After New York City receives a series of attacks from giant flying robots, a reporter teams up with a pilot in search of their origin, as well as the reason for the disappearances of famous scientists around the world.
In 1939, an intrepid reporter in New York City makes a connection between the story she's covering -- of famous scientists suddenly disappearing around the world, and a recent attack on the city by giant robots. Determined to find the solution to these happenings, she seeks the help of her ex-boyfriend, the captain of a mercenary legion of pilots. The two are investigating the case when the robots attack the city again, though in a stroke of luck, Sky Captain's right-hand man is able to locate their source. They then set off on an adventure in search of the evil mastermind behind these schemes, who is bent on creating a utopia and destroying the current world. Written by
A bloody sacrifice to the Deus ex machina; suitable only for small boys
Sky Captain and the World of Tomorrow sets out to be pioneering, sets out to be clever, and sets out to gain cult status through references to the past. Instead, we have an early stinker of a predecessor to what will no doubt be many, many, CGI films in the future.
One does not expect a film of this sort to be realistic, but the 'face' of this film, as it were, is so contorted into one vast ironic wink, that no other tone is at all apparent. There is zero suspension of disbelief at any point in this film; NONE! Indeed the much mentioned "sepia" tone and fuzzy image, designed to evoke the 1930's, are but the final straw in giving the film not so much the charm of a comic book, but rather a (bad) comic book's pervasive air of insincerity and unreality. While technically striking, the film is not quite visually striking, being simply too phony to matter. I suspect that this film was aiming for the sort of insincere fun found in the "Pirates of the Caribbean" series, but unlike the "Pirates" franchise, the acting, humor, and dialog are all played down, rather than played up, and the plot is, amazingly, utterly and notably inferior.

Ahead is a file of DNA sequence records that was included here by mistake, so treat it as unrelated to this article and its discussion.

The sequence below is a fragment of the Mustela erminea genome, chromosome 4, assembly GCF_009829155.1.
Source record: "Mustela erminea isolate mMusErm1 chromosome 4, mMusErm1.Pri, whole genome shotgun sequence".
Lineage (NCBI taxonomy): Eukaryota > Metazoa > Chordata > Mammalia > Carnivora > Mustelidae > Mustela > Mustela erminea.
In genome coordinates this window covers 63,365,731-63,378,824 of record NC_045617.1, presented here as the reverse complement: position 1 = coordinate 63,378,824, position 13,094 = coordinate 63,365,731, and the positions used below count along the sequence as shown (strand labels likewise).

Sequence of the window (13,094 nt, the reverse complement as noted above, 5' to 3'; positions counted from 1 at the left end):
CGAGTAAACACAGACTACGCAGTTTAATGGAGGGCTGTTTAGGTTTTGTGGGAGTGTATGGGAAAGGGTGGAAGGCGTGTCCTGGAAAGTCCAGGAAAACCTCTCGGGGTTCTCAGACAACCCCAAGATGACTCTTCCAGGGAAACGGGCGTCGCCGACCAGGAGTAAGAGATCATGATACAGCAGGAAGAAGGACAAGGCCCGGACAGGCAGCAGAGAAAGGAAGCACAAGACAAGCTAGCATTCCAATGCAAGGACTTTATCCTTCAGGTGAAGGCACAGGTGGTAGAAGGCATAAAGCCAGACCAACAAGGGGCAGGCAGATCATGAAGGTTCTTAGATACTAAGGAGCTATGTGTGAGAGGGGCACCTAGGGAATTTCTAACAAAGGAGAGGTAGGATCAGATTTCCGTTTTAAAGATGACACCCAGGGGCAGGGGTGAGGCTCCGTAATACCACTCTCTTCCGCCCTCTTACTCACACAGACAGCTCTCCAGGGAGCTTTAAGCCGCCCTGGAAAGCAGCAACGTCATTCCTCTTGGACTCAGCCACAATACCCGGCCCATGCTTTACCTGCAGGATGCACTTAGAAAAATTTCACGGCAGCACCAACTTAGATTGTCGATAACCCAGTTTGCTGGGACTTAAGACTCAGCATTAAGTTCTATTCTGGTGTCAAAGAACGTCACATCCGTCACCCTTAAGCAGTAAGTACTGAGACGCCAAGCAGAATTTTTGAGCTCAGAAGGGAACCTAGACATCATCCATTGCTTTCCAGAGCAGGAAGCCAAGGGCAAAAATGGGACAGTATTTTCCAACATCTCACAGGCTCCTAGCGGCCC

While many people have criticized the dialog and acting, in fact, I think that both are somewhat cleverly done, but both are also so shriekingly at odds with the supposed action on screen, that one is reminded of a janitor sweeping in front of a movie screen while a film is running; a veritable exercise in DE-integrating live action and CGI.
I think (or at least hope) that this film marks something of a milestone in Hollywood as the final gasp of pure special effects awe over special effects artistry, and film craft. While intended to be sophisticated and ironic, the filmmakers are mired in a mentality that upholds pointless but technically difficult spectacle over all. The next generation of filmgoers in particular will be accustomed to high end special effects and are not going to be awed by special effects that are not supportive of story, nor truly interesting in themselves. While past films could shock simply because they COULD show a given scene, just like a novelist, future filmmakers will need to present a scene skillfully, and present scenes that support a story. Almost nothing in Sky Captain and the World of Tomorrow is well presented, and unfortunately, the film is suitable only for small boys.
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